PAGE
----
To brood up a new Chaos his deformed birth.
2             And every Lamp, and every Fire
    Did at the dreadful sight wink and expire,
    To th'Empyrean Sourse all streams of Light seem'd to retire.
    The living Men were in their standing-houses buried;
                But the long night no slumber knows,
                But the short Death findes no repose.
    Ten thousand terrors through the darkness fled,
    And Ghosts complain'd, and Spirits murmured.      260
                And Fancies multiplying sight
    View'd all the Scenes Invisible of Night.
             Of Gods dreadful anger these
             Were but the first light Skirmishes;
    The Shock and bloody battel now begins,
    The plenteous Harvest of full-ripened Sins.
1             It was the time, when the still Moon
                Was mounted softly to her Noon,
    And dewy sleep, which from Nights secret springs arose,
                Gently as Nile the land oreflows.      270
2    When (Lo!) from the high Countreys of refined Day,
                The Golden Heaven without allay,
    Whose dross in the Creation purg'ed away,
                Made up the Suns adulterate ray,
3    Michael, the warlike Prince, does downwards fly
                Swift as the jorneys of the Sight,
                Swift as the race of Light,
    And with his Winged Will cuts through the yielding sky.
    He past through many a Star, and as he past,
    Shone (like a star in them) more brightly there,      280
                Then they did in their Sphere
    On a tall Pyramids pointed Head he stopt at last,
    And a mild look of sacred Pity cast
    Down on the sinful Land where he was sent
                T'inflict the tardy punishment.
    Ah! yet (said He) yet stubborn King repent;
                Whilst thus unarm'ed I stand,
    Ere the keen Sword of God fill my commanded Hand;
    Suffer but yet Thy Self, and Thine to live;
                Who would, alas! believe      290
                That it for Man (said He)
                So hard to be Forgiven should be,
    And yet for God so easie to Forgive!
                 He spoke, and downwards flew,
    And ore his shining Form a well-cut cloud he threw
                Made of the blackest Fleece of Night,
    And close-wrought to keep in the powerful Light,
    Yet, wrought so fine it hindred not his Flight.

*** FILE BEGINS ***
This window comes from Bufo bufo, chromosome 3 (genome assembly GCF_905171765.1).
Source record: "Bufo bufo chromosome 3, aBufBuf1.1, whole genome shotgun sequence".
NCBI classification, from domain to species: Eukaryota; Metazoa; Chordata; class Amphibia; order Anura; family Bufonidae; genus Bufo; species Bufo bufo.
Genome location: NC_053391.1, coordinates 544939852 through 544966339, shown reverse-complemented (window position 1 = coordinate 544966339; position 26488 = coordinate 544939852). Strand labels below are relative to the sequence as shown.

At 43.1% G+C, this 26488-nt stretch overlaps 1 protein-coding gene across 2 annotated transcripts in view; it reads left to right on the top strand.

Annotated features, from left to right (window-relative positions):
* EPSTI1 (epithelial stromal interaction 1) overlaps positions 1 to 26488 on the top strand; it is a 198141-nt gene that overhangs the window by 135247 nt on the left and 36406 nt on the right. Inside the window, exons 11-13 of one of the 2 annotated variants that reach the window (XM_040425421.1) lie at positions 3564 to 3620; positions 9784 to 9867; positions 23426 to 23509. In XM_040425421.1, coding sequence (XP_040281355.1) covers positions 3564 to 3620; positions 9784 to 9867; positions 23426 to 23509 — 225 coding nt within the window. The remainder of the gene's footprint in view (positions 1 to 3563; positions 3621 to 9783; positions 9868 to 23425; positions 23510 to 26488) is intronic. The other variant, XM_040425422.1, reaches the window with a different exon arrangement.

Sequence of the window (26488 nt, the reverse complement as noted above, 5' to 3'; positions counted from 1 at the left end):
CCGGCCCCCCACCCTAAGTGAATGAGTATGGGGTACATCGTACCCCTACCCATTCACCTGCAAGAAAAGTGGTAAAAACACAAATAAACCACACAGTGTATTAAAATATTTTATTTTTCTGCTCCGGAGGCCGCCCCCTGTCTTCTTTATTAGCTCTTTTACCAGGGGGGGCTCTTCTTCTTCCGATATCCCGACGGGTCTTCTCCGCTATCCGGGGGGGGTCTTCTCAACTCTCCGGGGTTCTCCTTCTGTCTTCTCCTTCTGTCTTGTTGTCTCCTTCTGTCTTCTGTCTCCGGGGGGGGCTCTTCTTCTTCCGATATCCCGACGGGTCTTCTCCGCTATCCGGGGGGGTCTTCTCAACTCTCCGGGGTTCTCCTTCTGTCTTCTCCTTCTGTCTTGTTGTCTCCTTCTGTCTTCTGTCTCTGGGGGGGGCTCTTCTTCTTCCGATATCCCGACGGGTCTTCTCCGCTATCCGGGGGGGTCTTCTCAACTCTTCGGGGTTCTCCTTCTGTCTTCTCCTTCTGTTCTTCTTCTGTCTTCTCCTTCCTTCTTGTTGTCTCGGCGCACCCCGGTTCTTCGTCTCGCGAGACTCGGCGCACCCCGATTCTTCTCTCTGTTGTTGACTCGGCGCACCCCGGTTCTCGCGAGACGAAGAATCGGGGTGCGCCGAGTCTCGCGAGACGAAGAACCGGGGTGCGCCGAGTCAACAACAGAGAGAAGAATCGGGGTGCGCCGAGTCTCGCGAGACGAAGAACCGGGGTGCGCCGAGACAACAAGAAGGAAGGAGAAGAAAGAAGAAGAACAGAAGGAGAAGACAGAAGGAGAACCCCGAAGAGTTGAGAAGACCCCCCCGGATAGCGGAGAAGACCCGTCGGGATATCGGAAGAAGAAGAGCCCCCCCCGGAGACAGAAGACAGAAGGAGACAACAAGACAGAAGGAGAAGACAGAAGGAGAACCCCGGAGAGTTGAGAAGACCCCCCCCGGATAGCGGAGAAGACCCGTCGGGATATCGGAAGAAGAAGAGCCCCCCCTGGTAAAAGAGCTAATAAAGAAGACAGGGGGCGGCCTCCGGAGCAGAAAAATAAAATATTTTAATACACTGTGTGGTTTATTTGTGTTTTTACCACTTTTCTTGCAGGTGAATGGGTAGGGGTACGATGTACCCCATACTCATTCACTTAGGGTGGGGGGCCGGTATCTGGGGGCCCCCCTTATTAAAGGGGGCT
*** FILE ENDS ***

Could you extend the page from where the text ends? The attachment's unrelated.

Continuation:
But through the Key-holes and the chinks of dores,
    And through the narrow'est Walks of crooked Pores,      300
1                He past more swift and free,
    Then in wide air the wanton Swallows flee.
    He took a pointed Pestilence in his hand,
    The Spirits of thousand mortal poysons made
                The strongly-temper'd Blade,
                The sharpest Sword that ere was laid
    Up in the Magazins of God to scourge a wicked Land.
    Through Egypts wicked Land his march he took,
2    And as he marcht the sacred First born strook
                Of every womb; none did he spare;      310
3    None from the meanest Beast to Cenchres purple Heire.
             The swift approach of endless Night
    Breaks ope the wounded Sleepers rowling Eyes;
             They'awake the rest with dying cries,
                And Darkness doubles the affright.
    The mixed sounds of scatter'd Deaths they hear,
    And lose their parted Souls 'twixt Grief and Fear.
    Louder than all the shreiking Womens voice
    Pierces this Chaos of confused noise.
                As brighter Lightning cuts a way      320
                Clear, and distinguisht through the Day.
1    With less complaints the Zoan Temples sound
2                When the adored Heifer's drownd,
    And no true markt Successor to be found.
    Whilst Health, and Strength, and Gladnesse does possesse
                The festal Hebrew Cottages;
                The blest Destroyer comes not there
                To interrupt the sacred cheare
3    That new begins their well-reformed Yeare.
    Upon their doors he read and understood,      330
                Gods Protection writ in Blood;
    Well was he skild i'th' Character Divine,
                And though he past by it in haste,
                He bow'd and worshipt as he past,